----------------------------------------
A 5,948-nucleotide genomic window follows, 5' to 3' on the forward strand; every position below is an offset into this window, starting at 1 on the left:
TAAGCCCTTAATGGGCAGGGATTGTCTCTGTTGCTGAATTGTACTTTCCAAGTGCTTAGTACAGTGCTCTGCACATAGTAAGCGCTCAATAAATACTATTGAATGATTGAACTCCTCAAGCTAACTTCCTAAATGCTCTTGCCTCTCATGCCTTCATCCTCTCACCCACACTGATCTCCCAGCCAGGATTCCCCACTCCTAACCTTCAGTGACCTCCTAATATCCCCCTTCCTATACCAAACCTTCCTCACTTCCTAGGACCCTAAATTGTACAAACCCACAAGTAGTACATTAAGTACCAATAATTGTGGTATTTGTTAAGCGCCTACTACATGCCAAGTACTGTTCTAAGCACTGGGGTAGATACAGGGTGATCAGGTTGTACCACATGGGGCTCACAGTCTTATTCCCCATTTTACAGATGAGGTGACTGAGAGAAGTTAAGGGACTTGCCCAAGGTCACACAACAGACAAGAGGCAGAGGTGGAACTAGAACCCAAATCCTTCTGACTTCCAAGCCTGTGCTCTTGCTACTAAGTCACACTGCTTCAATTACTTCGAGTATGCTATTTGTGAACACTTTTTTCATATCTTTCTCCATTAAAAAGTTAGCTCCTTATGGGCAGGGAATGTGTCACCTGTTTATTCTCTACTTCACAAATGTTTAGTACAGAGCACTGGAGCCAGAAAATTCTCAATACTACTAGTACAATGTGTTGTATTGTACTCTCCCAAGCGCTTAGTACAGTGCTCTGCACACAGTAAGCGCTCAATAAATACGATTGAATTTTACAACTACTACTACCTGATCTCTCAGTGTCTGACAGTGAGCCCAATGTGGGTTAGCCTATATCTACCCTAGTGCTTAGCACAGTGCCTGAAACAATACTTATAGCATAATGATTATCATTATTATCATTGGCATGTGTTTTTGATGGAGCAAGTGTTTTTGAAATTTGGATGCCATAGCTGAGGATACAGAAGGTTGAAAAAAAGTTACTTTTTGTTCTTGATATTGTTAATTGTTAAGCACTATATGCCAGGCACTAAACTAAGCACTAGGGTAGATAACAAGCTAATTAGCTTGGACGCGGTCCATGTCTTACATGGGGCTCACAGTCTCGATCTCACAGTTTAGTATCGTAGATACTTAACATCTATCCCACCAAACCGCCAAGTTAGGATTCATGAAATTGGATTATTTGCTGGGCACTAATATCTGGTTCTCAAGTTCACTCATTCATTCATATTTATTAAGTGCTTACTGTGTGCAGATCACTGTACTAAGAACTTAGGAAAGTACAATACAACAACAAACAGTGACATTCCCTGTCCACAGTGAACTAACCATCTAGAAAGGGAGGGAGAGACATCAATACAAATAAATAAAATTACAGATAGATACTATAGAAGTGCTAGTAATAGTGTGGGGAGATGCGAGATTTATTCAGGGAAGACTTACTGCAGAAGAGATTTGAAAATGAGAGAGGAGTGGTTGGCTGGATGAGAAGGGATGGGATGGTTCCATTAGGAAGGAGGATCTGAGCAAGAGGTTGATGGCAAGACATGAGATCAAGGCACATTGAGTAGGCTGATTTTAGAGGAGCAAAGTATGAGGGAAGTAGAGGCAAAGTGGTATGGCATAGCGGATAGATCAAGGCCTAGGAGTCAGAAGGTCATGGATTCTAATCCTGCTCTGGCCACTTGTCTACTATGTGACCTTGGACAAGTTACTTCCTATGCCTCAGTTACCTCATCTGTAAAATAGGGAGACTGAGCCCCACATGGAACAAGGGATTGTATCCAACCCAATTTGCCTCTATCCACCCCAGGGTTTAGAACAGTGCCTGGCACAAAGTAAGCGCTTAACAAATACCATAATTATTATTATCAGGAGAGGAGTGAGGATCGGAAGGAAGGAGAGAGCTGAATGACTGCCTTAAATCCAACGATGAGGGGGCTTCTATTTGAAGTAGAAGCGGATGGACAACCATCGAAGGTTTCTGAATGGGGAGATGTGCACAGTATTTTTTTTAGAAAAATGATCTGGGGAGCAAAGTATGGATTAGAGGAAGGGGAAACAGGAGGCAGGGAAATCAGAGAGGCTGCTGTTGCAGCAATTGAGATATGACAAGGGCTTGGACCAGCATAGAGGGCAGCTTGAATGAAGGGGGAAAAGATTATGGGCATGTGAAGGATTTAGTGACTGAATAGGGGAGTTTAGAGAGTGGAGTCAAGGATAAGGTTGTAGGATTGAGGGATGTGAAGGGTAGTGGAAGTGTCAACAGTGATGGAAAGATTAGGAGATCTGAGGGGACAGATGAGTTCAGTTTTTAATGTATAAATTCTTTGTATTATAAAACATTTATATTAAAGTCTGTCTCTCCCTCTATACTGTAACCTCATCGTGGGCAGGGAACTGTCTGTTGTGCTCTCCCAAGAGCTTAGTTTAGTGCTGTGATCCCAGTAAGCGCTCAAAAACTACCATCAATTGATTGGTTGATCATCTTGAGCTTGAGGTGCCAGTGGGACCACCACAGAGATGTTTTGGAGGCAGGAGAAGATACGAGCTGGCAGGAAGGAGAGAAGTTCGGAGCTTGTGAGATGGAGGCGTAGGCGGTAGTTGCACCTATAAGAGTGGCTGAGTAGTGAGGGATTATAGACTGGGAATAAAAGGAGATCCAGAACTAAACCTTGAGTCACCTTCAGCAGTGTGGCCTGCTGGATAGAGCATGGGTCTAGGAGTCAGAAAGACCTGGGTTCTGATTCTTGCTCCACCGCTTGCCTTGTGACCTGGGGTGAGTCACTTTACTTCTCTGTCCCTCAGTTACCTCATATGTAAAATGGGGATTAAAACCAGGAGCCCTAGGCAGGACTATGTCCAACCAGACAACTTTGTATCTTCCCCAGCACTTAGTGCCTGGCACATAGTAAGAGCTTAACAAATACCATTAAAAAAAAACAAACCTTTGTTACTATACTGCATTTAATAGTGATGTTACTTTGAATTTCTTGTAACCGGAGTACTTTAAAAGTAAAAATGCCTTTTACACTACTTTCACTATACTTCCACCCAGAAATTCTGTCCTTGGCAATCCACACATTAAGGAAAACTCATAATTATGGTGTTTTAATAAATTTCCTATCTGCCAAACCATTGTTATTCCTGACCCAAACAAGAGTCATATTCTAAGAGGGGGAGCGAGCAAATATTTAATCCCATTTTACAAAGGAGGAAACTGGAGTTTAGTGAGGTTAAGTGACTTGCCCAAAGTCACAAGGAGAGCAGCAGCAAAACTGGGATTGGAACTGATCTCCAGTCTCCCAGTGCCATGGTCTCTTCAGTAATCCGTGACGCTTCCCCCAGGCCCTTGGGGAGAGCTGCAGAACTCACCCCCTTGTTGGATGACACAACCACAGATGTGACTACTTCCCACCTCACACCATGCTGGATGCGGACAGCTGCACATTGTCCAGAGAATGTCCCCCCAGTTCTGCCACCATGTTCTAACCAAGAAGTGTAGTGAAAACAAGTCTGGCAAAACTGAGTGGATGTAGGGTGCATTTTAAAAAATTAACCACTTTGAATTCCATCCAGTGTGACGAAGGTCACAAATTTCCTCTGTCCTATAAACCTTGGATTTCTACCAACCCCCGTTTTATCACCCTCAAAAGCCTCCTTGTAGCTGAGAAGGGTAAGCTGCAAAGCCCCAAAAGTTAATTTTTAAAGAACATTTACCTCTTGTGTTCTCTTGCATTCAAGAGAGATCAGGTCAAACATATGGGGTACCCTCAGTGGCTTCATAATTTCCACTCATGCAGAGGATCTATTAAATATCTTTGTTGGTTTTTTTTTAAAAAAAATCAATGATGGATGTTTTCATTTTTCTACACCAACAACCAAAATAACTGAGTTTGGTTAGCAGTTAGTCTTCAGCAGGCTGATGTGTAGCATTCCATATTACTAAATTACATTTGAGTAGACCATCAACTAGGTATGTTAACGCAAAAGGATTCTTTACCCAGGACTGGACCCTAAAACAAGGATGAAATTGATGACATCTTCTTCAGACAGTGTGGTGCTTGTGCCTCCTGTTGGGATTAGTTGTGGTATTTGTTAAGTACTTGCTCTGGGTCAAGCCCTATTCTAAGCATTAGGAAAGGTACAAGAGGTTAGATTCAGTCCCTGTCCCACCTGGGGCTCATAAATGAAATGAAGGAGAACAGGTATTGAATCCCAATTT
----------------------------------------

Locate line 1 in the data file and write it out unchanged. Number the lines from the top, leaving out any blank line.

A 5,948-nucleotide genomic window follows, 5' to 3' on the forward strand; every position below is an offset into this window, starting at 1 on the left: